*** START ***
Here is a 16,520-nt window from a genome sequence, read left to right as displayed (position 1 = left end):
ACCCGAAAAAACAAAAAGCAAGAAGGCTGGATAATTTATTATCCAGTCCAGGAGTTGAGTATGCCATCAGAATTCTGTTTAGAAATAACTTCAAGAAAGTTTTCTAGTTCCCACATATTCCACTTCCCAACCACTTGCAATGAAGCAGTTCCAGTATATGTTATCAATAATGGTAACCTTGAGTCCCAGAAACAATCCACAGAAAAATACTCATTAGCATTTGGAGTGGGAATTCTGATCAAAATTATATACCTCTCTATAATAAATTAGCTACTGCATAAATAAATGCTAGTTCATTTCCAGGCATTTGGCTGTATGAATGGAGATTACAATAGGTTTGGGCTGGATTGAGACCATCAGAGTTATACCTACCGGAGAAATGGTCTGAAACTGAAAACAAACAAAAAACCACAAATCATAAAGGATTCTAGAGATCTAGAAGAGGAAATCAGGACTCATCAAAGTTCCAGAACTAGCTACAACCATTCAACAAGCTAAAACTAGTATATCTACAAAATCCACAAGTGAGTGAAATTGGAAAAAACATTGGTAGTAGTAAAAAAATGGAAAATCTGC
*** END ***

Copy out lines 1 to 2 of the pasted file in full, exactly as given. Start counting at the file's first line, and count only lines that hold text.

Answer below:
Here is a 16,520-nt window from a genome sequence, read left to right as displayed (position 1 = left end):
ACCCGAAAAAACAAAAAGCAAGAAGGCTGGATAATTTATTATCCAGTCCAGGAGTTGAGTATGCCATCAGAATTCTGTTTAGAAATAACTTCAAGAAAGTTTTCTAGTTCCCACATATTCCACTTCCCAACCACTTGCAATGAAGCAGTTCCAGTATATGTTATCAATAATGGTAACCTTGAGTCCCAGAAACAATCCACAGAAAAATACTCATTAGCATTTGGAGTGGGAATTCTGATCAAAATTATATACCTCTCTATAATAAATTAGCTACTGCATAAATAAATGCTAGTTCATTTCCAGGCATTTGGCTGTATGAATGGAGATTACAATAGGTTTGGGCTGGATTGAGACCATCAGAGTTATACCTACCGGAGAAATGGTCTGAAACTGAAAACAAACAAAAAACCACAAATCATAAAGGATTCTAGAGATCTAGAAGAGGAAATCAGGACTCATCAAAGTTCCAGAACTAGCTACAACCATTCAACAAGCTAAAACTAGTATATCTACAAAATCCACAAGTGAGTGAAATTGGAAAAAACATTGGTAGTAGTAAAAAAATGGAAAATCTGC